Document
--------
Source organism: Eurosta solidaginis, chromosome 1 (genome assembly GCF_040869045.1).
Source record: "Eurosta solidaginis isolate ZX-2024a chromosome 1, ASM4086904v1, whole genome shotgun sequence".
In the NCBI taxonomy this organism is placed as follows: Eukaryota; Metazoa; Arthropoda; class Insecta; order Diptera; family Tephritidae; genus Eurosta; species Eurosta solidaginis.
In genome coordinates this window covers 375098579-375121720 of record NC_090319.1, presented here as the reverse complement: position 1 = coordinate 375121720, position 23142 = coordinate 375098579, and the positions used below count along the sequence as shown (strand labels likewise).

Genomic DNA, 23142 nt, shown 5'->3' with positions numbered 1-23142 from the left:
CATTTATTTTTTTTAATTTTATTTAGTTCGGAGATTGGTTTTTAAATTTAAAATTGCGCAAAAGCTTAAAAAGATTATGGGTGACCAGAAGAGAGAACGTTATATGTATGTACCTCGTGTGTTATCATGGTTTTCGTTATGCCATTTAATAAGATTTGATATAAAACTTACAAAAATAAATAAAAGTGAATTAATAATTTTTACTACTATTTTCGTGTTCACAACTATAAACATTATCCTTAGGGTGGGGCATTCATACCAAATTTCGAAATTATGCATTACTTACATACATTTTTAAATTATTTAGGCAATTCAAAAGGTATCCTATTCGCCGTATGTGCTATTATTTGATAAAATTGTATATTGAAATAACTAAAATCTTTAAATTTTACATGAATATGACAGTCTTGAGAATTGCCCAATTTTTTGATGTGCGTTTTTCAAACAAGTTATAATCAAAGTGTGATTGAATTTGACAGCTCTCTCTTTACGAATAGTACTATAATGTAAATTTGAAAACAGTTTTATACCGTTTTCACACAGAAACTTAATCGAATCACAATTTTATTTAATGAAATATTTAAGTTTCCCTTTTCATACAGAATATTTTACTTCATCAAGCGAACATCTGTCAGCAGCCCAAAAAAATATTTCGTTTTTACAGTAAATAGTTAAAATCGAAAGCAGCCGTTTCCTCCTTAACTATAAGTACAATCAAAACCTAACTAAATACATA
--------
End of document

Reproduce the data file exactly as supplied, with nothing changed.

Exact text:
Source organism: Eurosta solidaginis, chromosome 1 (genome assembly GCF_040869045.1).
Source record: "Eurosta solidaginis isolate ZX-2024a chromosome 1, ASM4086904v1, whole genome shotgun sequence".
In the NCBI taxonomy this organism is placed as follows: Eukaryota; Metazoa; Arthropoda; class Insecta; order Diptera; family Tephritidae; genus Eurosta; species Eurosta solidaginis.
In genome coordinates this window covers 375098579-375121720 of record NC_090319.1, presented here as the reverse complement: position 1 = coordinate 375121720, position 23142 = coordinate 375098579, and the positions used below count along the sequence as shown (strand labels likewise).

Genomic DNA, 23142 nt, shown 5'->3' with positions numbered 1-23142 from the left:
CATTTATTTTTTTTAATTTTATTTAGTTCGGAGATTGGTTTTTAAATTTAAAATTGCGCAAAAGCTTAAAAAGATTATGGGTGACCAGAAGAGAGAACGTTATATGTATGTACCTCGTGTGTTATCATGGTTTTCGTTATGCCATTTAATAAGATTTGATATAAAACTTACAAAAATAAATAAAAGTGAATTAATAATTTTTACTACTATTTTCGTGTTCACAACTATAAACATTATCCTTAGGGTGGGGCATTCATACCAAATTTCGAAATTATGCATTACTTACATACATTTTTAAATTATTTAGGCAATTCAAAAGGTATCCTATTCGCCGTATGTGCTATTATTTGATAAAATTGTATATTGAAATAACTAAAATCTTTAAATTTTACATGAATATGACAGTCTTGAGAATTGCCCAATTTTTTGATGTGCGTTTTTCAAACAAGTTATAATCAAAGTGTGATTGAATTTGACAGCTCTCTCTTTACGAATAGTACTATAATGTAAATTTGAAAACAGTTTTATACCGTTTTCACACAGAAACTTAATCGAATCACAATTTTATTTAATGAAATATTTAAGTTTCCCTTTTCATACAGAATATTTTACTTCATCAAGCGAACATCTGTCAGCAGCCCAAAAAAATATTTCGTTTTTACAGTAAATAGTTAAAATCGAAAGCAGCCGTTTCCTCCTTAACTATAAGTACAATCAAAACCTAACTAAATACATA